What if I do not contact Aberdeen?

If you do not contact us within the time period specified in the state in which your account is registered, we may be required to escheat your account(s) and turn your financial assets over to the applicable state of your account registration. We will do everything we can to get in contact with you before sending your funds to the state including sending letters and if possible, attempting to contact you by phone.

What is the easiest way to maintain contact on my Aberdeen Funds account(s)?

The easiest way to maintain contact with us is to access your account(s) online by logging into your account(s) through Aberdeen’s website annually or by speaking to one of our Client Service Representatives by calling 1-866-667-9231 Monday through Friday from 8 a.m. to 9 p.m., ET. If you are calling before or after business hours, you can access your account using our automated voice response system.

What happens if my Aberdeen Funds or Aberdeen Investment Funds account is escheated to the state?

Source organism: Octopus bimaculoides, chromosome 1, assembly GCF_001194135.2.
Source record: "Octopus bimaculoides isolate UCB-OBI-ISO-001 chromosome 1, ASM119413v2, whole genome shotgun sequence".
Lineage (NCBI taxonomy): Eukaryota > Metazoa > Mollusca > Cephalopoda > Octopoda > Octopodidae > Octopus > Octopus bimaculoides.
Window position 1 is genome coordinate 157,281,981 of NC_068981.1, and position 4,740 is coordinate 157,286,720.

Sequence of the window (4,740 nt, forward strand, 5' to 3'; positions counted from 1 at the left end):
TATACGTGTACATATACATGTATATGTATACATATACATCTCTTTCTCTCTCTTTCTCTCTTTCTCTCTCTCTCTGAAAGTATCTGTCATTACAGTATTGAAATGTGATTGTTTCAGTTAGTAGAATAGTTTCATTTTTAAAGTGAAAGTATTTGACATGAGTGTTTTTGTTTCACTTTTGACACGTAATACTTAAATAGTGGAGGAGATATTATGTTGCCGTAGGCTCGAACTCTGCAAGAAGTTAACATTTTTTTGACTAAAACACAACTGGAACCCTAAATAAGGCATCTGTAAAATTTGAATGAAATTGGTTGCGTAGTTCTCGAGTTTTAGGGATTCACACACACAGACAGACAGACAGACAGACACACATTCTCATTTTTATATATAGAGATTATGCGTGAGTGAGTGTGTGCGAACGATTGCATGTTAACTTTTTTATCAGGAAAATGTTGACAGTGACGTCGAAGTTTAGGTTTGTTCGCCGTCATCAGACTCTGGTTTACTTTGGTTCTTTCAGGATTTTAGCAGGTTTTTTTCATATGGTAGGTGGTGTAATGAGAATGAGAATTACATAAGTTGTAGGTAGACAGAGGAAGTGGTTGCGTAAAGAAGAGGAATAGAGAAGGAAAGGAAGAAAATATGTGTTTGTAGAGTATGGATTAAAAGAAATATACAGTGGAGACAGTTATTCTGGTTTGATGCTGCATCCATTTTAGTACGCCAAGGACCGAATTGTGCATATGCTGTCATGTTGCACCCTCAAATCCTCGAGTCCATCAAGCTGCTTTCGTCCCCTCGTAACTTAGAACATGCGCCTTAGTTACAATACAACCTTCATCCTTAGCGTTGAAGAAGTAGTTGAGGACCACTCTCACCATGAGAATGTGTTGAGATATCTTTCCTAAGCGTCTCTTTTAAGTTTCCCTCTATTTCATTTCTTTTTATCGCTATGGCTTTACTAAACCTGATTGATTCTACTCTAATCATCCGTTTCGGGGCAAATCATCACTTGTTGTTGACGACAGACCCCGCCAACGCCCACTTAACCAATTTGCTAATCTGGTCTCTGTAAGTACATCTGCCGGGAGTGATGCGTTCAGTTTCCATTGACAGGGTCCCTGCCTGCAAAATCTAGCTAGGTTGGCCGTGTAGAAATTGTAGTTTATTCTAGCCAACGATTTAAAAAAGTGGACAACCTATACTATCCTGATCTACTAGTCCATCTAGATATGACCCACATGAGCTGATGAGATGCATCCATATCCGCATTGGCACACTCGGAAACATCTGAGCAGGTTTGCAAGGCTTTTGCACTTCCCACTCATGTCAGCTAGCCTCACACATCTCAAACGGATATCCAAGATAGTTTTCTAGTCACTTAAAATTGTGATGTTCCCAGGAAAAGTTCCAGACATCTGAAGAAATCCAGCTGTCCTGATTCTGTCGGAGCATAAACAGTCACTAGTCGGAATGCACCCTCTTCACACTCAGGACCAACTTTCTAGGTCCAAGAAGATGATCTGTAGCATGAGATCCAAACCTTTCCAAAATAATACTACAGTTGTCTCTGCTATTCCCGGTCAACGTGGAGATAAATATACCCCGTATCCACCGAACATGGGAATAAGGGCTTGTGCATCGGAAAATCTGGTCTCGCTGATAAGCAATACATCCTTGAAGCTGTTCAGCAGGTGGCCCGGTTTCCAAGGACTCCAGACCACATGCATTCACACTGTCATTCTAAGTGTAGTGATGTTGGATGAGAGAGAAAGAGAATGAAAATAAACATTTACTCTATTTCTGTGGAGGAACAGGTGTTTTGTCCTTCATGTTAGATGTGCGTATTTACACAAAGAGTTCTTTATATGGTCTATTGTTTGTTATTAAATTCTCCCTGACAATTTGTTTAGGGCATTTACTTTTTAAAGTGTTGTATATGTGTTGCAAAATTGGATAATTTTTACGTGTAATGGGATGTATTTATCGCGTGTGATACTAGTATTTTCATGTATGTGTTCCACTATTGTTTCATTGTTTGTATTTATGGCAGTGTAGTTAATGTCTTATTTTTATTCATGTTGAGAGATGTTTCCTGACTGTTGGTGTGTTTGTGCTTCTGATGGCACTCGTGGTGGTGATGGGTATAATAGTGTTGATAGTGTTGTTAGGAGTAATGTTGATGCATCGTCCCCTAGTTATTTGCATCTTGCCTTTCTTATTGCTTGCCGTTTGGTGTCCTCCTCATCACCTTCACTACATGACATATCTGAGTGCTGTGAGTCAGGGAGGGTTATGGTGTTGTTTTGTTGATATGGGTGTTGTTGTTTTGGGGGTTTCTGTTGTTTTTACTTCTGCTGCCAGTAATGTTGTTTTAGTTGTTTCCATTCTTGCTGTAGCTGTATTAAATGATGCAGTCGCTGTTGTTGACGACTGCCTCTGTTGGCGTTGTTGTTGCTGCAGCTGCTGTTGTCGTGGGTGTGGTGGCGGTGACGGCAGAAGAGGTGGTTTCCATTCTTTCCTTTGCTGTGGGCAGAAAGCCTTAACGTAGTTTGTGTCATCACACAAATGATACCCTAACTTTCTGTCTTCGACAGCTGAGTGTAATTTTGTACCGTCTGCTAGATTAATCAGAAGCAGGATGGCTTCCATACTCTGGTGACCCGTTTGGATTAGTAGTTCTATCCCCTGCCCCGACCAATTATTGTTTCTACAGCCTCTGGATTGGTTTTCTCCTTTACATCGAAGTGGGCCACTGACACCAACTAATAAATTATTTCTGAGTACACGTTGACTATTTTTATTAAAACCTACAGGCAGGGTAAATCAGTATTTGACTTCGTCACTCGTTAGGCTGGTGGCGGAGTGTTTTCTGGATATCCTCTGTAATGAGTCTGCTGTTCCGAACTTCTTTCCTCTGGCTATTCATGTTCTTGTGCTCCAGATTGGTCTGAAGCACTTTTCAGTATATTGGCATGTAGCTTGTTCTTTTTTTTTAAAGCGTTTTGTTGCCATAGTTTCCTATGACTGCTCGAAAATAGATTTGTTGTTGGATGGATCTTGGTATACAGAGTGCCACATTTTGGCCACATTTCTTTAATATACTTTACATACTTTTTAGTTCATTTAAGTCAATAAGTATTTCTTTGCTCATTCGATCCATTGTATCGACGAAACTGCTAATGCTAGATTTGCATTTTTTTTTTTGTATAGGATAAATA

For Non-Foreign accounts, if your account is escheated, your full account balance will be turned over to the state of your last known address. The assets will be frozen as of the date of escheatment. You will then need to contact the state to which your account is escheated to establish your ownership of the funds and request that the funds be returned to you. If your account is escheated, please see your State Treasurer’s website for information on recovering escheated financial assets or unclaimed property. For Foreign accounts, it will be the state in which the fund they invested in is incorporated. (Either Delaware or Massachusetts) Please note; it is likely that there may be a fee accessed by the state in order to claim the assets.

Where can I find more information about the abandoned property laws of my state?

Please see your State Treasurer’s website for more information regarding state abandoned, or unclaimed, property laws.